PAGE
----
Bobby and Andy have finally made peace with each other, but I'm not sure I'm happy with the terms of their agreement.
Theirs is a simple deal: Bobby pulls things off the counters and Andy eats them. Me? I clean up the mess.
I knew the dogs would get along eventually, but I had hoped they'd team up in play, not destruction. After six years of living with Andy the Brat, you'd think I'd know better.
Bobby and Andy are an unlikely pair. Young Bobby is a shelter dog, his status elevated from foster dog to permanent family member soon after his arrival a few weeks ago. He's one of the happiest, most outgoing dogs I've ever met, his disposition as sunny as the color of his coat -- a bright, shiny gold.
Andy took over my house when he was a 10-week-old scrap of fluff. He has always had an endearingly bad attitude, a dark side that likewise matches his coat color -- steel-gray and black, like a winter thunderstorm. Boisterous Bobby just got on his nerves.
I came down hard on Andy's warning growls to the newcomer, but the dirty looks and sulking continued even after the older dog realized that Bobby's biggest problem -- chewing when left alone -- had a definite up side for him. Andy is too cool to go to the effort of pulling things down himself, but he won't turn up his nose at food on the floor.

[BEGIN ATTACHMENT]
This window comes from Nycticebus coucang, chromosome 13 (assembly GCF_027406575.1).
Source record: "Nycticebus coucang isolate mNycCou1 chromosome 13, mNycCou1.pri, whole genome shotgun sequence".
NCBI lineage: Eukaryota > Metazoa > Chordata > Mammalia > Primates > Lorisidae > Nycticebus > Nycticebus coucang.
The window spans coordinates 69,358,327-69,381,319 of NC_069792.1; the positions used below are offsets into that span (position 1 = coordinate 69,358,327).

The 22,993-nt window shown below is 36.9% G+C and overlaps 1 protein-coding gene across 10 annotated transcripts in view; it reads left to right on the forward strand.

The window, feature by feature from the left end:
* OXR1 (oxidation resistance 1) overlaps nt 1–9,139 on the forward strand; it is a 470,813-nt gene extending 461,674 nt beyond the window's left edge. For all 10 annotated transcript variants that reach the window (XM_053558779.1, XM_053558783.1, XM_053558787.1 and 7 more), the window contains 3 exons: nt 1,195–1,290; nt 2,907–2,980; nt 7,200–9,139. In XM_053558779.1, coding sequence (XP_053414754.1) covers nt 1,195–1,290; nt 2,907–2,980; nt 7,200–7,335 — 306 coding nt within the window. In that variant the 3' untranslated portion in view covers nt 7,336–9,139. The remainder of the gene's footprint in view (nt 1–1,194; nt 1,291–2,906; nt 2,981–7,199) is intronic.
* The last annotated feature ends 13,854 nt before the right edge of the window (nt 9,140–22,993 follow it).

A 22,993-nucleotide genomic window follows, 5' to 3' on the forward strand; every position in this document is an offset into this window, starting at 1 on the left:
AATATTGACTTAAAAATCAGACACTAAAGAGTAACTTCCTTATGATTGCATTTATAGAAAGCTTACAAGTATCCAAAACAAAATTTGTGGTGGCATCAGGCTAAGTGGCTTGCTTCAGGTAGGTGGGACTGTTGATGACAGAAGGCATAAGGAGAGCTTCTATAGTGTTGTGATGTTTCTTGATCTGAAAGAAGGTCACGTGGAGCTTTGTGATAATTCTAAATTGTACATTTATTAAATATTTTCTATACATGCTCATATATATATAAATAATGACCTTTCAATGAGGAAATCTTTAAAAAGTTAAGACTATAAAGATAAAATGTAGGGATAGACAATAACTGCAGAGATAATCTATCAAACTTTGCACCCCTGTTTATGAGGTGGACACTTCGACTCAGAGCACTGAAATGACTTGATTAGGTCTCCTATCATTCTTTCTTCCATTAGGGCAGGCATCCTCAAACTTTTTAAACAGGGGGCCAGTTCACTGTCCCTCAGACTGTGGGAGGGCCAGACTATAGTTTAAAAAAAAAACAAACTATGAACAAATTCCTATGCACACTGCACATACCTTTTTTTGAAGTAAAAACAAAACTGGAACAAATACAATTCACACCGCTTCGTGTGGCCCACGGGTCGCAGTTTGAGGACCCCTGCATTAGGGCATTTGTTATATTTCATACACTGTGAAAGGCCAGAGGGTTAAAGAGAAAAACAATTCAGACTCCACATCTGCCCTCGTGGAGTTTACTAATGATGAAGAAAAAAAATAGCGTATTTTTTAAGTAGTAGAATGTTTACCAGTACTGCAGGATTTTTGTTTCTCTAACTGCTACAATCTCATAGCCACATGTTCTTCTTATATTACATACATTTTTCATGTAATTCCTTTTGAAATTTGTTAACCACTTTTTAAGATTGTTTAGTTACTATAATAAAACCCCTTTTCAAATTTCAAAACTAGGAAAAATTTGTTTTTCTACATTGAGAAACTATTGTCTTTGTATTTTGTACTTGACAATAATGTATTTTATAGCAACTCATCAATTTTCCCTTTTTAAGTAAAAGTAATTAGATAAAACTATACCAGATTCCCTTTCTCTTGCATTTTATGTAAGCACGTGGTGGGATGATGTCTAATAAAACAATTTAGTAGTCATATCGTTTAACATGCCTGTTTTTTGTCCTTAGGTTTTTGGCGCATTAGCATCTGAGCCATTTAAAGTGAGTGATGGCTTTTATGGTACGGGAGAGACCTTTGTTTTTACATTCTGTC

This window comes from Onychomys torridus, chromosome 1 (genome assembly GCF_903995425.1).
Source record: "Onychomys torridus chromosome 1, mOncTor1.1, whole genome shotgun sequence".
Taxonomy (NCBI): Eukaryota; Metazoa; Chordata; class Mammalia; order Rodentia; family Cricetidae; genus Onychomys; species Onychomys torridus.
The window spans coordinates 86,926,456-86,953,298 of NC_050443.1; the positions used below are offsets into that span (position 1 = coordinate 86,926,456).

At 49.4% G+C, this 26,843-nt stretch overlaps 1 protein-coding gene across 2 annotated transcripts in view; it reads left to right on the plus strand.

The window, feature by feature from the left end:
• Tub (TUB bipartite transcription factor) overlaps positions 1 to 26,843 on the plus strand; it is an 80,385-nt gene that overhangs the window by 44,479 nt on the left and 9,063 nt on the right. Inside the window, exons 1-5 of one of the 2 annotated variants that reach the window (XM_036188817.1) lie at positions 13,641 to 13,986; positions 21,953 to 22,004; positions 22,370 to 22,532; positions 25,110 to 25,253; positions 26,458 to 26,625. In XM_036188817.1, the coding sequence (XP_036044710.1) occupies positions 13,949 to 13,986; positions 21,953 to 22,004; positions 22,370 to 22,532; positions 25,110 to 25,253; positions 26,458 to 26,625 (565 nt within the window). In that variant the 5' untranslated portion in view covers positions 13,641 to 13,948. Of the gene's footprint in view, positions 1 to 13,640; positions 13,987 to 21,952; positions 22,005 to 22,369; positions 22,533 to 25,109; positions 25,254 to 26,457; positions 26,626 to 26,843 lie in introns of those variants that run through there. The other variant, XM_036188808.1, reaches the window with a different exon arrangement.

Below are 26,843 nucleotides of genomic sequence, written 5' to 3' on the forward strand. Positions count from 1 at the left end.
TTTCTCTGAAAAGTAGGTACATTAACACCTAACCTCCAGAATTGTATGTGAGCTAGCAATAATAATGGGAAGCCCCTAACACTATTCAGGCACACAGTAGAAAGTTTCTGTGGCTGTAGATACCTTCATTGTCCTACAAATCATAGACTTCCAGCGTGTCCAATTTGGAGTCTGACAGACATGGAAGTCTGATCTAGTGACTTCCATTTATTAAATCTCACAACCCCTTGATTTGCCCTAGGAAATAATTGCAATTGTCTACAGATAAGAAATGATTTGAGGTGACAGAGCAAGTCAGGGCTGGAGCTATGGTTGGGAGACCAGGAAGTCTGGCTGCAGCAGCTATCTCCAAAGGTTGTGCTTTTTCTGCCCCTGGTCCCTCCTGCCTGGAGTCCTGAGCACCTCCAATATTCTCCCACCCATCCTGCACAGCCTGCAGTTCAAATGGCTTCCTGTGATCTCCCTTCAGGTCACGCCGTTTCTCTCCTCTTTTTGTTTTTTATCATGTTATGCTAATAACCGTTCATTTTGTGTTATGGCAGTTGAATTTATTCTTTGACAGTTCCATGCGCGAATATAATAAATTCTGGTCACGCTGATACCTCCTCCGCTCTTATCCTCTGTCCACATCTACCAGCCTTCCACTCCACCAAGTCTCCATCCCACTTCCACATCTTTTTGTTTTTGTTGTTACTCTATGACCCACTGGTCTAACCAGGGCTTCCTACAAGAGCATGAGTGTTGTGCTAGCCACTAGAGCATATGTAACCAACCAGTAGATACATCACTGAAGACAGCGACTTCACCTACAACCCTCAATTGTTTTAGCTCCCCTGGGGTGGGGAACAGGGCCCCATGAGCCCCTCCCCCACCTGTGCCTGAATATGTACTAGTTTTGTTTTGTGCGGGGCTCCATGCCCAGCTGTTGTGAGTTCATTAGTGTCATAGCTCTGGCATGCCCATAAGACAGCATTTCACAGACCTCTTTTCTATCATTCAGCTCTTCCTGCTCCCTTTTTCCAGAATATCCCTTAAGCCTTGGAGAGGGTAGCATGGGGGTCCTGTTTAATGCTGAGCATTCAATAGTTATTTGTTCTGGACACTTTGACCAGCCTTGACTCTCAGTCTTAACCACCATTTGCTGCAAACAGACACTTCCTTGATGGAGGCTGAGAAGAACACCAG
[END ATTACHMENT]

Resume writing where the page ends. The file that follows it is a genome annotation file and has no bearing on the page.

So it was that the boys teamed up to eat two bags of pasta, a box of oatmeal, a sack of dog cookies and the piece d'resistance -- a full bag of garbage. After the first couple of incidents, I got better at putting things out of Bobby's reach, while working to diminish the anxiety that prompted his errant behavior.
Still, the possibility of food kept Andy at Bobby's side, and eventually he seemed to find other things to like about the younger dog. The two started wrestling a little in the morning, and sleeping close to one another at night. The dogs head for bed before I do, and sometimes I'd walk in on a big mound of fur next to the bed, with Bobby and Andy snuggled together.
But Andy still wasn't his normal obnoxious self until the other day, when I caught him and Bobby in an act of destruction. I'd just finished grocery shopping and had left the bags on the kitchen table to answer the phone in the other room. I disconnected quickly when I heard a "thunk" and went into the kitchen to read the riot act to the two dogs.
Bobby crouched low when I entered, ears back, eyes pleading, the perfect picture of canine contrition. Andy raised his head, a piece of cardboard packaging dangling from his jaws. His eyes met mine, but with no sign of guilt. He strutted over and dropped the package at my feet, then swung his muzzle around to view the prostrate Bobby with disdain. Andy glanced cooly up to me again before ambling from the room, leaving me standing in the middle of the garbage pile that had been a bag of groceries.
I hadn't seen such a display of bad attitude since Bobby moved in. It pointed to one thing: Andy the Brat was back, at long last.
To me, it was worth the mess.
Ms. Spadafori is a licensed pet trainer in Sacramento, Calif. Questions about pets may be sent to her c/o At Home, The Sun, 501 N. Calvert St., Baltimore 21278.